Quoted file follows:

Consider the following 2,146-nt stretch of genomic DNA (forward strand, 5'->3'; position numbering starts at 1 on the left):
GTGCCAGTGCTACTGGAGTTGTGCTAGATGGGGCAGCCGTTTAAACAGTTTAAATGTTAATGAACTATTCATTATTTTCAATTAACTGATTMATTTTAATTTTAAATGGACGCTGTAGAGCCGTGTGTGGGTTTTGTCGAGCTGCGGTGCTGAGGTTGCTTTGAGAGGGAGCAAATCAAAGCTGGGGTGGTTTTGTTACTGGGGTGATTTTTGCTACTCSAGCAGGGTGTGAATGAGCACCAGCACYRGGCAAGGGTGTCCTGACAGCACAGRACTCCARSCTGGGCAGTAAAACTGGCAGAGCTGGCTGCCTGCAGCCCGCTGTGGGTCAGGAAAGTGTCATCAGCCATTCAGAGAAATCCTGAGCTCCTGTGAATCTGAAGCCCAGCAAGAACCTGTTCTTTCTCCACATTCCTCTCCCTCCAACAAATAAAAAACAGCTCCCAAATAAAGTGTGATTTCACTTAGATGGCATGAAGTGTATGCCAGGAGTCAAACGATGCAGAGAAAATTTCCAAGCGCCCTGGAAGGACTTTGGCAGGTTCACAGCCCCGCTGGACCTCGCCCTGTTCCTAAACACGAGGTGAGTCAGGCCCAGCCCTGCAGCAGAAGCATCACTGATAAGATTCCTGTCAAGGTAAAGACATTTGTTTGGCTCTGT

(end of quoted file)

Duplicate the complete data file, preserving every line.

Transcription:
Consider the following 2,146-nt stretch of genomic DNA (forward strand, 5'->3'; position numbering starts at 1 on the left):
GTGCCAGTGCTACTGGAGTTGTGCTAGATGGGGCAGCCGTTTAAACAGTTTAAATGTTAATGAACTATTCATTATTTTCAATTAACTGATTMATTTTAATTTTAAATGGACGCTGTAGAGCCGTGTGTGGGTTTTGTCGAGCTGCGGTGCTGAGGTTGCTTTGAGAGGGAGCAAATCAAAGCTGGGGTGGTTTTGTTACTGGGGTGATTTTTGCTACTCSAGCAGGGTGTGAATGAGCACCAGCACYRGGCAAGGGTGTCCTGACAGCACAGRACTCCARSCTGGGCAGTAAAACTGGCAGAGCTGGCTGCCTGCAGCCCGCTGTGGGTCAGGAAAGTGTCATCAGCCATTCAGAGAAATCCTGAGCTCCTGTGAATCTGAAGCCCAGCAAGAACCTGTTCTTTCTCCACATTCCTCTCCCTCCAACAAATAAAAAACAGCTCCCAAATAAAGTGTGATTTCACTTAGATGGCATGAAGTGTATGCCAGGAGTCAAACGATGCAGAGAAAATTTCCAAGCGCCCTGGAAGGACTTTGGCAGGTTCACAGCCCCGCTGGACCTCGCCCTGTTCCTAAACACGAGGTGAGTCAGGCCCAGCCCTGCAGCAGAAGCATCACTGATAAGATTCCTGTCAAGGTAAAGACATTTGTTTGGCTCTGT